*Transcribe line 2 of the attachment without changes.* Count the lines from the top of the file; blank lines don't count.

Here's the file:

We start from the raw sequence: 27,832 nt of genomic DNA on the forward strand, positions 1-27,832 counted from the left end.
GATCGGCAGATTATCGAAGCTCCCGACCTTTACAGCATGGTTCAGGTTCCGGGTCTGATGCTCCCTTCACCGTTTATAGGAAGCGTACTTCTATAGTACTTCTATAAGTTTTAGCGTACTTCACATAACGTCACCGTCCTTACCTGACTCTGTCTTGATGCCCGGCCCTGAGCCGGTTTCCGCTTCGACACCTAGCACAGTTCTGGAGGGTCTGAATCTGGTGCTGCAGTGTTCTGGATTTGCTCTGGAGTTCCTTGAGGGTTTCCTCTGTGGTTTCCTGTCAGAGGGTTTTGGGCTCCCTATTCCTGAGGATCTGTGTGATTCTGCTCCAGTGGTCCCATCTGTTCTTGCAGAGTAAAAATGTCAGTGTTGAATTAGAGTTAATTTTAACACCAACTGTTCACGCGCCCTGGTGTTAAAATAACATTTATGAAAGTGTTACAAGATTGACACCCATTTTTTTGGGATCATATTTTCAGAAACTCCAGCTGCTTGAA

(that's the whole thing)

GATCGGCAGATTATCGAAGCTCCCGACCTTTACAGCATGGTTCAGGTTCCGGGTCTGATGCTCCCTTCACCGTTTATAGGAAGCGTACTTCTATAGTACTTCTATAAGTTTTAGCGTACTTCACATAACGTCACCGTCCTTACCTGACTCTGTCTTGATGCCCGGCCCTGAGCCGGTTTCCGCTTCGACACCTAGCACAGTTCTGGAGGGTCTGAATCTGGTGCTGCAGTGTTCTGGATTTGCTCTGGAGTTCCTTGAGGGTTTCCTCTGTGGTTTCCTGTCAGAGGGTTTTGGGCTCCCTATTCCTGAGGATCTGTGTGATTCTGCTCCAGTGGTCCCATCTGTTCTTGCAGAGTAAAAATGTCAGTGTTGAATTAGAGTTAATTTTAACACCAACTGTTCACGCGCCCTGGTGTTAAAATAACATTTATGAAAGTGTTACAAGATTGACACCCATTTTTTTGGGATCATATTTTCAGAAACTCCAGCTGCTTGAA